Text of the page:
of Jewish law, hardly generates inspiring new ideas about these laws.
A result, we are faced with our youth either walking out on Judaism or becoming
religious extremists who can’t see the forest for the trees.We fail to realize
is that this is the result of our own educational system.
not simply to have but to produce ideas that make sense of the information
gathered and move it toward higher latitudes.But Jewish education today is
mostly about producing a generation of religious Jews who know more and more
about Jewish observance but think less and less about what they
This is even truer of their teachers.
Many of them are great
Talmudic scholars, but these very scholars do not realize that they have drowned
in their vast knowledge. The more they know, the less they understand. Just as a
bird may think that it is an act of kindness to lift a fish into the air, so
these rabbis think they are providing their students with spiritual oxygen but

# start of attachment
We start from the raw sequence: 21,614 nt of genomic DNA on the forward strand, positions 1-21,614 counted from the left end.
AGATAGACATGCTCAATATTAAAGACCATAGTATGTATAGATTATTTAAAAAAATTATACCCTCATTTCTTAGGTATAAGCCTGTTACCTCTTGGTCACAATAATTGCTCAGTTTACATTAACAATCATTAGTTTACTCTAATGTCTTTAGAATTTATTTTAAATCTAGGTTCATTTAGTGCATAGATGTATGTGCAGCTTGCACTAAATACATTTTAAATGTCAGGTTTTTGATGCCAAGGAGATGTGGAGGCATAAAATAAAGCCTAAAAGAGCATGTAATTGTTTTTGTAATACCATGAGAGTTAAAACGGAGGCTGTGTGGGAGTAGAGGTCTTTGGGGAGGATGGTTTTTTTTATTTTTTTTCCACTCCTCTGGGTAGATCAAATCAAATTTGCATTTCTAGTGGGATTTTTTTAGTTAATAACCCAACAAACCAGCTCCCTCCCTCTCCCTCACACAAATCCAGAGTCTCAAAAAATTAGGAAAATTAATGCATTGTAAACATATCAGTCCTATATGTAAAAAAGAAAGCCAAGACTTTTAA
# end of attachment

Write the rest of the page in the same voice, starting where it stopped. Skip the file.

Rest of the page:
may actually be choking them.
They are embalming Judaism while claiming
it is alive because it continues to maintain its external shape.
and fewer young religious people have proper knowledge of the great Jewish
thinkers of the past and present. And even when they do, the ideas of these
great thinkers are presented to them as information instead of as challenges to
their own thinking or as prompts to the development of their own creativity.
This is a mistake. Our current spiritual and intellectual challenges cannot be
answered by simply looking backwards and giving answers that once worked but are
Instead of new theories, hypotheses and great ideas, we get